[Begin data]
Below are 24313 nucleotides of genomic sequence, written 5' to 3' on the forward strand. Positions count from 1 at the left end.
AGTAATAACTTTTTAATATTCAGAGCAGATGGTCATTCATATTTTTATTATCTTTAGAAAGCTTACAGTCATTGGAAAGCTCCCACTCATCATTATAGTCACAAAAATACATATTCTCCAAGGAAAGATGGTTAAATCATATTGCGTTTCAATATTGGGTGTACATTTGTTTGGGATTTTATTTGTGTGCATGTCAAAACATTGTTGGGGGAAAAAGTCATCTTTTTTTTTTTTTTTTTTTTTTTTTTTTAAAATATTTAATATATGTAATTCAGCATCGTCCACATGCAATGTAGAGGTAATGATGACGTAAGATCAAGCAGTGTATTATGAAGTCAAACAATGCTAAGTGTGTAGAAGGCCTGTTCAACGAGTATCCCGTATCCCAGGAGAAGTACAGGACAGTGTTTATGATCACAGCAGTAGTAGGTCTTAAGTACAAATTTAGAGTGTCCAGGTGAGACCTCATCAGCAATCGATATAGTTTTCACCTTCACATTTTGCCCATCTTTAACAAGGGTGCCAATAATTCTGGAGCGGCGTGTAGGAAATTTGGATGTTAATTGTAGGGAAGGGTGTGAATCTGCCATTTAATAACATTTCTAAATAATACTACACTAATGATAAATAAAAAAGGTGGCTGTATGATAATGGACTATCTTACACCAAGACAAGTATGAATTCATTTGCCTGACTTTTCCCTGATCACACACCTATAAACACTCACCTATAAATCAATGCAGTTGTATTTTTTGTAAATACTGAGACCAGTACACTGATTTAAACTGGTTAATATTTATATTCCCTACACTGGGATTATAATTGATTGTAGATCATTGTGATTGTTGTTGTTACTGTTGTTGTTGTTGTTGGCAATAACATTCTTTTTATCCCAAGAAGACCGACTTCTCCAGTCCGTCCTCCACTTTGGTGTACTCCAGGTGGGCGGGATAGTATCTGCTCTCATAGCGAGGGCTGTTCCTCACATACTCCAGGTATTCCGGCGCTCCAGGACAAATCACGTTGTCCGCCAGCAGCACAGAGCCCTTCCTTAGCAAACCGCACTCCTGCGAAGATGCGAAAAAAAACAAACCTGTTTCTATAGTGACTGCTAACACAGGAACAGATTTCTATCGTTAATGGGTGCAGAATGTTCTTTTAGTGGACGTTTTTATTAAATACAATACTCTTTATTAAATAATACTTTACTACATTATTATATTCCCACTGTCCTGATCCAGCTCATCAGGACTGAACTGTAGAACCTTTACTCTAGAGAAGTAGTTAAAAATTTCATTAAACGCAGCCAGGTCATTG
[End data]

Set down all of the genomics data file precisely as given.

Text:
Below are 24313 nucleotides of genomic sequence, written 5' to 3' on the forward strand. Positions count from 1 at the left end.
AGTAATAACTTTTTAATATTCAGAGCAGATGGTCATTCATATTTTTATTATCTTTAGAAAGCTTACAGTCATTGGAAAGCTCCCACTCATCATTATAGTCACAAAAATACATATTCTCCAAGGAAAGATGGTTAAATCATATTGCGTTTCAATATTGGGTGTACATTTGTTTGGGATTTTATTTGTGTGCATGTCAAAACATTGTTGGGGGAAAAAGTCATCTTTTTTTTTTTTTTTTTTTTTTTTTTTTAAAATATTTAATATATGTAATTCAGCATCGTCCACATGCAATGTAGAGGTAATGATGACGTAAGATCAAGCAGTGTATTATGAAGTCAAACAATGCTAAGTGTGTAGAAGGCCTGTTCAACGAGTATCCCGTATCCCAGGAGAAGTACAGGACAGTGTTTATGATCACAGCAGTAGTAGGTCTTAAGTACAAATTTAGAGTGTCCAGGTGAGACCTCATCAGCAATCGATATAGTTTTCACCTTCACATTTTGCCCATCTTTAACAAGGGTGCCAATAATTCTGGAGCGGCGTGTAGGAAATTTGGATGTTAATTGTAGGGAAGGGTGTGAATCTGCCATTTAATAACATTTCTAAATAATACTACACTAATGATAAATAAAAAAGGTGGCTGTATGATAATGGACTATCTTACACCAAGACAAGTATGAATTCATTTGCCTGACTTTTCCCTGATCACACACCTATAAACACTCACCTATAAATCAATGCAGTTGTATTTTTTGTAAATACTGAGACCAGTACACTGATTTAAACTGGTTAATATTTATATTCCCTACACTGGGATTATAATTGATTGTAGATCATTGTGATTGTTGTTGTTACTGTTGTTGTTGTTGTTGGCAATAACATTCTTTTTATCCCAAGAAGACCGACTTCTCCAGTCCGTCCTCCACTTTGGTGTACTCCAGGTGGGCGGGATAGTATCTGCTCTCATAGCGAGGGCTGTTCCTCACATACTCCAGGTATTCCGGCGCTCCAGGACAAATCACGTTGTCCGCCAGCAGCACAGAGCCCTTCCTTAGCAAACCGCACTCCTGCGAAGATGCGAAAAAAAACAAACCTGTTTCTATAGTGACTGCTAACACAGGAACAGATTTCTATCGTTAATGGGTGCAGAATGTTCTTTTAGTGGACGTTTTTATTAAATACAATACTCTTTATTAAATAATACTTTACTACATTATTATATTCCCACTGTCCTGATCCAGCTCATCAGGACTGAACTGTAGAACCTTTACTCTAGAGAAGTAGTTAAAAATTTCATTAAACGCAGCCAGGTCATTG